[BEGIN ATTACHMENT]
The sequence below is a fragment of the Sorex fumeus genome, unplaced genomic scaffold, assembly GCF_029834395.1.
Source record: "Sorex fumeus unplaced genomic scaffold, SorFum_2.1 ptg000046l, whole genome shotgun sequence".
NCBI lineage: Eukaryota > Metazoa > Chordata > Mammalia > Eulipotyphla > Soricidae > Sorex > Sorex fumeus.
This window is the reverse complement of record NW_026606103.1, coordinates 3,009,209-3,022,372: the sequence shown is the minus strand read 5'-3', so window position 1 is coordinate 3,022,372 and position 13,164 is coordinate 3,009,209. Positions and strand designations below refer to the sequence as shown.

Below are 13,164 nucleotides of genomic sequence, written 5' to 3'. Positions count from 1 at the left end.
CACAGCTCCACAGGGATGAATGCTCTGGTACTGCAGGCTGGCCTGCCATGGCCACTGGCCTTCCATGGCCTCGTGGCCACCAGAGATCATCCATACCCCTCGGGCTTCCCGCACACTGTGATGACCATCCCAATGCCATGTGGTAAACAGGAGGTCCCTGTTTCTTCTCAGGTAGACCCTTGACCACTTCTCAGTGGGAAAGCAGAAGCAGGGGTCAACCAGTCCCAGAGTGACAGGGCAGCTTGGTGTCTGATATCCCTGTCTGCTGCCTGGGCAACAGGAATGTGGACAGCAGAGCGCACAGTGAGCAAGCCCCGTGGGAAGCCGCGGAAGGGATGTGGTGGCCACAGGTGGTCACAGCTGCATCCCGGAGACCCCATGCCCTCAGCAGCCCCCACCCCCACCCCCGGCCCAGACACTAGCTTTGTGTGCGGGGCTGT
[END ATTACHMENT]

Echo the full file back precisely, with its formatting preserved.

The sequence below is a fragment of the Sorex fumeus genome, unplaced genomic scaffold, assembly GCF_029834395.1.
Source record: "Sorex fumeus unplaced genomic scaffold, SorFum_2.1 ptg000046l, whole genome shotgun sequence".
NCBI lineage: Eukaryota > Metazoa > Chordata > Mammalia > Eulipotyphla > Soricidae > Sorex > Sorex fumeus.
This window is the reverse complement of record NW_026606103.1, coordinates 3,009,209-3,022,372: the sequence shown is the minus strand read 5'-3', so window position 1 is coordinate 3,022,372 and position 13,164 is coordinate 3,009,209. Positions and strand designations below refer to the sequence as shown.

Below are 13,164 nucleotides of genomic sequence, written 5' to 3'. Positions count from 1 at the left end.
CACAGCTCCACAGGGATGAATGCTCTGGTACTGCAGGCTGGCCTGCCATGGCCACTGGCCTTCCATGGCCTCGTGGCCACCAGAGATCATCCATACCCCTCGGGCTTCCCGCACACTGTGATGACCATCCCAATGCCATGTGGTAAACAGGAGGTCCCTGTTTCTTCTCAGGTAGACCCTTGACCACTTCTCAGTGGGAAAGCAGAAGCAGGGGTCAACCAGTCCCAGAGTGACAGGGCAGCTTGGTGTCTGATATCCCTGTCTGCTGCCTGGGCAACAGGAATGTGGACAGCAGAGCGCACAGTGAGCAAGCCCCGTGGGAAGCCGCGGAAGGGATGTGGTGGCCACAGGTGGTCACAGCTGCATCCCGGAGACCCCATGCCCTCAGCAGCCCCCACCCCCACCCCCGGCCCAGACACTAGCTTTGTGTGCGGGGCTGT